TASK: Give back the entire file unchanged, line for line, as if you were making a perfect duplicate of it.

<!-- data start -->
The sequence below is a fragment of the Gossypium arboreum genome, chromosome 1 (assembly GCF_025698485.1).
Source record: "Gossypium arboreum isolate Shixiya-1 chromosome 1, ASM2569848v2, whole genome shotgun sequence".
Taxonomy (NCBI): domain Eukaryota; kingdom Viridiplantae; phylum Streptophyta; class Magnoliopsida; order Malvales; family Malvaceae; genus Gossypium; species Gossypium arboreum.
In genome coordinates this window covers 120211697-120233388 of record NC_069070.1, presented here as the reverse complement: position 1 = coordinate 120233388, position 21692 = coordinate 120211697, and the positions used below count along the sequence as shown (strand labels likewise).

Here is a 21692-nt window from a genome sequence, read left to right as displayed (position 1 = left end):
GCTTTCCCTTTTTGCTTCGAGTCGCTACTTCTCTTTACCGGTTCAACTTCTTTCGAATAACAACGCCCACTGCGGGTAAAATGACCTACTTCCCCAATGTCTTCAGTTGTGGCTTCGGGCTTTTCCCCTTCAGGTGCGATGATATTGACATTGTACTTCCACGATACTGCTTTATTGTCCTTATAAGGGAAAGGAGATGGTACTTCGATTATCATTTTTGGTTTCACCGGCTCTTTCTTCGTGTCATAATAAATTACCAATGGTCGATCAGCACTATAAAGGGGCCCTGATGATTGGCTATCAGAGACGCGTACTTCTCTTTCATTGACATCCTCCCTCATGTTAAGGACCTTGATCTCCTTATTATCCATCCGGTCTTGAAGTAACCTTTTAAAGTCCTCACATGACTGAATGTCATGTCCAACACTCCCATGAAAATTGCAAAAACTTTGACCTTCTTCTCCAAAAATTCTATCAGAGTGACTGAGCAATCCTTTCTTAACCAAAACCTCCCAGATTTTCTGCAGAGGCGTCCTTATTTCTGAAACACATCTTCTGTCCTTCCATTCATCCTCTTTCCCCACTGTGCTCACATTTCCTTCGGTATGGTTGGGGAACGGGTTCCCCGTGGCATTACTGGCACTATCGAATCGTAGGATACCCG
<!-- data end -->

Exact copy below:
The sequence below is a fragment of the Gossypium arboreum genome, chromosome 1 (assembly GCF_025698485.1).
Source record: "Gossypium arboreum isolate Shixiya-1 chromosome 1, ASM2569848v2, whole genome shotgun sequence".
Taxonomy (NCBI): domain Eukaryota; kingdom Viridiplantae; phylum Streptophyta; class Magnoliopsida; order Malvales; family Malvaceae; genus Gossypium; species Gossypium arboreum.
In genome coordinates this window covers 120211697-120233388 of record NC_069070.1, presented here as the reverse complement: position 1 = coordinate 120233388, position 21692 = coordinate 120211697, and the positions used below count along the sequence as shown (strand labels likewise).

Here is a 21692-nt window from a genome sequence, read left to right as displayed (position 1 = left end):
GCTTTCCCTTTTTGCTTCGAGTCGCTACTTCTCTTTACCGGTTCAACTTCTTTCGAATAACAACGCCCACTGCGGGTAAAATGACCTACTTCCCCAATGTCTTCAGTTGTGGCTTCGGGCTTTTCCCCTTCAGGTGCGATGATATTGACATTGTACTTCCACGATACTGCTTTATTGTCCTTATAAGGGAAAGGAGATGGTACTTCGATTATCATTTTTGGTTTCACCGGCTCTTTCTTCGTGTCATAATAAATTACCAATGGTCGATCAGCACTATAAAGGGGCCCTGATGATTGGCTATCAGAGACGCGTACTTCTCTTTCATTGACATCCTCCCTCATGTTAAGGACCTTGATCTCCTTATTATCCATCCGGTCTTGAAGTAACCTTTTAAAGTCCTCACATGACTGAATGTCATGTCCAACACTCCCATGAAAATTGCAAAAACTTTGACCTTCTTCTCCAAAAATTCTATCAGAGTGACTGAGCAATCCTTTCTTAACCAAAACCTCCCAGATTTTCTGCAGAGGCGTCCTTATTTCTGAAACACATCTTCTGTCCTTCCATTCATCCTCTTTCCCCACTGTGCTCACATTTCCTTCGGTATGGTTGGGGAACGGGTTCCCCGTGGCATTACTGGCACTATCGAATCGTAGGATACCCG